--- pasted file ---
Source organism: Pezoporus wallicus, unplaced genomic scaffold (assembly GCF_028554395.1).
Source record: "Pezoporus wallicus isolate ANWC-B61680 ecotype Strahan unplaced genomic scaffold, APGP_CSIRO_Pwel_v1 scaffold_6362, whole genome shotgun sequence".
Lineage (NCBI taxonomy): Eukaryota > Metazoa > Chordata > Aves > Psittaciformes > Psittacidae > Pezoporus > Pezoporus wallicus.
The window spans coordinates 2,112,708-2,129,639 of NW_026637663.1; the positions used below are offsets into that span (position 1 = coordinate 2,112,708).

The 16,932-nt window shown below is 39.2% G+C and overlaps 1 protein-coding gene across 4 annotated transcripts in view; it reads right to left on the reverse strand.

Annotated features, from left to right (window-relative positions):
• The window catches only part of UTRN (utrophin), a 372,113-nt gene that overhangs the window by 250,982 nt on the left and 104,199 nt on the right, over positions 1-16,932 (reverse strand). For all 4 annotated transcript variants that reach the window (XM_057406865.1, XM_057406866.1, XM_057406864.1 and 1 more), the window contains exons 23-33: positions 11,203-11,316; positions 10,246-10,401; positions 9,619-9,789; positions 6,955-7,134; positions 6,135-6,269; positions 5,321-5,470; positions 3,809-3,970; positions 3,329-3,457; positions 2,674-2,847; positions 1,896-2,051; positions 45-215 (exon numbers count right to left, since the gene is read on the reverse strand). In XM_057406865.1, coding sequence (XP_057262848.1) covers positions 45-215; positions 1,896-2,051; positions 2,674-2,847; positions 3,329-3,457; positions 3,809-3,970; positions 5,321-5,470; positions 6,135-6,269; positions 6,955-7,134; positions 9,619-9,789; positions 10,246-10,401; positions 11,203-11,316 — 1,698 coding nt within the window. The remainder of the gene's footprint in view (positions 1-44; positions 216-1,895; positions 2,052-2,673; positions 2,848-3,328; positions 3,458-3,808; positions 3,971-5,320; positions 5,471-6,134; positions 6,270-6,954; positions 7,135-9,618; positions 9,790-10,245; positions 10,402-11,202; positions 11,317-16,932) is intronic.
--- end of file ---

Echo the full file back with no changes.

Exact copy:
Source organism: Pezoporus wallicus, unplaced genomic scaffold (assembly GCF_028554395.1).
Source record: "Pezoporus wallicus isolate ANWC-B61680 ecotype Strahan unplaced genomic scaffold, APGP_CSIRO_Pwel_v1 scaffold_6362, whole genome shotgun sequence".
Lineage (NCBI taxonomy): Eukaryota > Metazoa > Chordata > Aves > Psittaciformes > Psittacidae > Pezoporus > Pezoporus wallicus.
The window spans coordinates 2,112,708-2,129,639 of NW_026637663.1; the positions used below are offsets into that span (position 1 = coordinate 2,112,708).

The 16,932-nt window shown below is 39.2% G+C and overlaps 1 protein-coding gene across 4 annotated transcripts in view; it reads right to left on the reverse strand.

Annotated features, from left to right (window-relative positions):
• The window catches only part of UTRN (utrophin), a 372,113-nt gene that overhangs the window by 250,982 nt on the left and 104,199 nt on the right, over positions 1-16,932 (reverse strand). For all 4 annotated transcript variants that reach the window (XM_057406865.1, XM_057406866.1, XM_057406864.1 and 1 more), the window contains exons 23-33: positions 11,203-11,316; positions 10,246-10,401; positions 9,619-9,789; positions 6,955-7,134; positions 6,135-6,269; positions 5,321-5,470; positions 3,809-3,970; positions 3,329-3,457; positions 2,674-2,847; positions 1,896-2,051; positions 45-215 (exon numbers count right to left, since the gene is read on the reverse strand). In XM_057406865.1, coding sequence (XP_057262848.1) covers positions 45-215; positions 1,896-2,051; positions 2,674-2,847; positions 3,329-3,457; positions 3,809-3,970; positions 5,321-5,470; positions 6,135-6,269; positions 6,955-7,134; positions 9,619-9,789; positions 10,246-10,401; positions 11,203-11,316 — 1,698 coding nt within the window. The remainder of the gene's footprint in view (positions 1-44; positions 216-1,895; positions 2,052-2,673; positions 2,848-3,328; positions 3,458-3,808; positions 3,971-5,320; positions 5,471-6,134; positions 6,270-6,954; positions 7,135-9,618; positions 9,790-10,245; positions 10,402-11,202; positions 11,317-16,932) is intronic.